Which being the Grounds of all the subsequent Arguments in this Case, the Dispute ended for this Day; with Caution, that the House should so proceed, as they gave not Way and Encouragement to others to practise to be arrested upon Execution, with a Purpose, by Pretence of Privilege, to discharge the Debt; and a Motion that a special Committee might be named for the Consideration of all the Questions and Doubts in this Case: And thereupon were named, the Lord Buckhurst, Mr. Secretary Herbert, Mr. Attorney of the Wards, Mr. Hitcham, Mr. Wiseman, Mr. Serjeant Shirley, Mr. Serjeant Lee, Sir Edward Hobby, Sir Robert Wroth, Sir Herbert Crofts, Sir Edm. Bowyer, Sir William Fleetwood junior, Sir Henry Nevill, Sir John Heigham, Sir Geo. Moore, Sir Fr. Hastings, Sir Thomas Bishop, Sir Nath. Bacon : With Authority to examine all the Doubts and Questions of that Case, and to hear the Counsel and Witnesses on both Parts: And were appointed to meet on Friday following, at Two a Clock in the Afternoon, in the Inner Temple Hall.

Wardship, &c.

Sir Fr. Bacon maketh Report of the Conference Yesterday between the Lords and this House; where, he said, he was merely a Relator, no Actor; and said further, that the Lords, upon their first Meeting, desired the Committees of this House to make the Proposition. Whereupon it was thought fit by the said Committee, not to mention any Objections, but only to shew, 1. Their dutiful Respect in the Handling of the Matter: And secondly, to open the Grief; adding some Cautions and Considerations to prevent Mistaking.

The Grief was, That every Man's eldest Son or Heir (the dearest Thing he hath in the World) was, by Prerogative, warranted by the Laws of the Land, to be in Ward to the King for his Body and Lands; than which, they conceived (to a free Nation) nothing to be more grievous.

But they esteemed it only a Grief, no Wrong; sithence it hath been patiently endured by our Ancestors, and by ourselves; and therefore they did press to offer it to the King's Grace, and not to his Justice. They knew it concerned the King in Two Sorts:

1. In his Revenue:

2. And in Reward to his well-deserving Servants, and Officers of the Wards.

That the Discharge of the Wardship of meane Lords was also to be thought on. -

And concluded, that their Desire and Resolution was, not to proceed by way of Bill, but by way of Petition to his Majesty for Licence to treat, &c.

Of the Lords, first, One answered that they had as much Feeling, as any, of the Burden; and that with a double Respect, because their Families were planted in Honour. That there was One other great Grievance, much complained of, in the Matter of Respite of Homage; wherein though the King were interested in Honour and Profit, yet their Desire was, that it might be coupled in the Petition, with the Matter of Wardship, as growing upon that Root.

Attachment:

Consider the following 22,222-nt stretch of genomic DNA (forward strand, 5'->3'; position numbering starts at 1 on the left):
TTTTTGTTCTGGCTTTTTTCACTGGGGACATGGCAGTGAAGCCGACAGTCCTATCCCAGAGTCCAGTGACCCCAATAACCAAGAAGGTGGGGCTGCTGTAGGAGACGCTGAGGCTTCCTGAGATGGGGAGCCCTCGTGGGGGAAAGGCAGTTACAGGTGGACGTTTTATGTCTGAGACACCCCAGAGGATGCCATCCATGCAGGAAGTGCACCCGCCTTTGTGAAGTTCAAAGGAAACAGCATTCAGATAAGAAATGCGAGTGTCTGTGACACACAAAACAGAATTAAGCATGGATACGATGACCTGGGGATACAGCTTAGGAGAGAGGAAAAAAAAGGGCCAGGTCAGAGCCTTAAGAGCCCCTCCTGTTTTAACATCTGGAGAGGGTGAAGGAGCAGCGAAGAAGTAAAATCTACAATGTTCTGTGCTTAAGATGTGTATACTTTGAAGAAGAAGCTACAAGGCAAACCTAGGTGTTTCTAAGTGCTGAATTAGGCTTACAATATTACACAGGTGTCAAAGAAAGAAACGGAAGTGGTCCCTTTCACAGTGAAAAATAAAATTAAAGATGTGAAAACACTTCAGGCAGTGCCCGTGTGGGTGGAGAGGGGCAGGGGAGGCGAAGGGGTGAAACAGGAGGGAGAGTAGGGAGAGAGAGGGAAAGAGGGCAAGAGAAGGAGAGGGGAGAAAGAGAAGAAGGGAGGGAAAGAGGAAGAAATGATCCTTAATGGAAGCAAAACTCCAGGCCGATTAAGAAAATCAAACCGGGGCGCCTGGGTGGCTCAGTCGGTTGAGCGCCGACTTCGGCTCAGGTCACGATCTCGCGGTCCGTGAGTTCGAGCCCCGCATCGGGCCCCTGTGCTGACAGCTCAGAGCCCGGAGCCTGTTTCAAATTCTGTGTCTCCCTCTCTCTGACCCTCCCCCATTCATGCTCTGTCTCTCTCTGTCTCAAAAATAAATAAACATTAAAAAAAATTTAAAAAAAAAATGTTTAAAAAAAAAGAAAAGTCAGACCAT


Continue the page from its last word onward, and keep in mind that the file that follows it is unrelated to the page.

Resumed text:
It was affirmed by another Lord, that in the Matter of Respite of Homage, present Order was to be taken, by special Direction from his Majesty; and that for the Grievance of Purveyors, there was some Order taken already, and all convenient Means daily thought on, for Relief and Ease of the Subject: But they knew this House did not intend to decry or dismiss the King of his Prerogative; and that this Grievance was to be reformed by Law, and not by Petition.

Sir Francis continued his Report of another Lord's Speech, which (he said) he did but only report, not deliver as a Message. It contained Three Points :

1. His Affection to the House of the Commons.

2. His good Wishes unto it.

3. The great Benefits the King bringeth with him ; as the Peace we have by him, and the Latitude and Prospect of that Peace.

That the King was born for us: - That a People may be without a King; a King cannot be without a People. - A Persuasion that the House would answer him in all good Correspondence:

1. In Modesty, that our Desires be limited.

2. In Plainness, that we lay ourselves open in the naked Truth of our Hearts.

3. In Order and Comeliness of Proceeding, which is the Band and Ornament of all Societies.

The same Lord touched the Case of Sir Francis Goodwin, as a thing he had heard at large, but did not understand it; and therefore desired to know it more particularly from this House.

Answer was made, that they had no Warrant from the House to speak of it.

In this Conference it was observed, that sundry other of both Houses, besides the Committees themselves, were present; which was conceived to be against Order.

Purveyors, &c.

It was moved to have some Proceeding in the Matter of the Purveyors: And thereupon, by Direction of the House, Mr. Speaker made the Question :

Q. Whether the Grievance of Purveyors and Car-takers, &c. shall be proceeded in by Bill ?

And Resolved, by general Voice, in the Affirmative.

Privilege-Jurisdiction in Elections.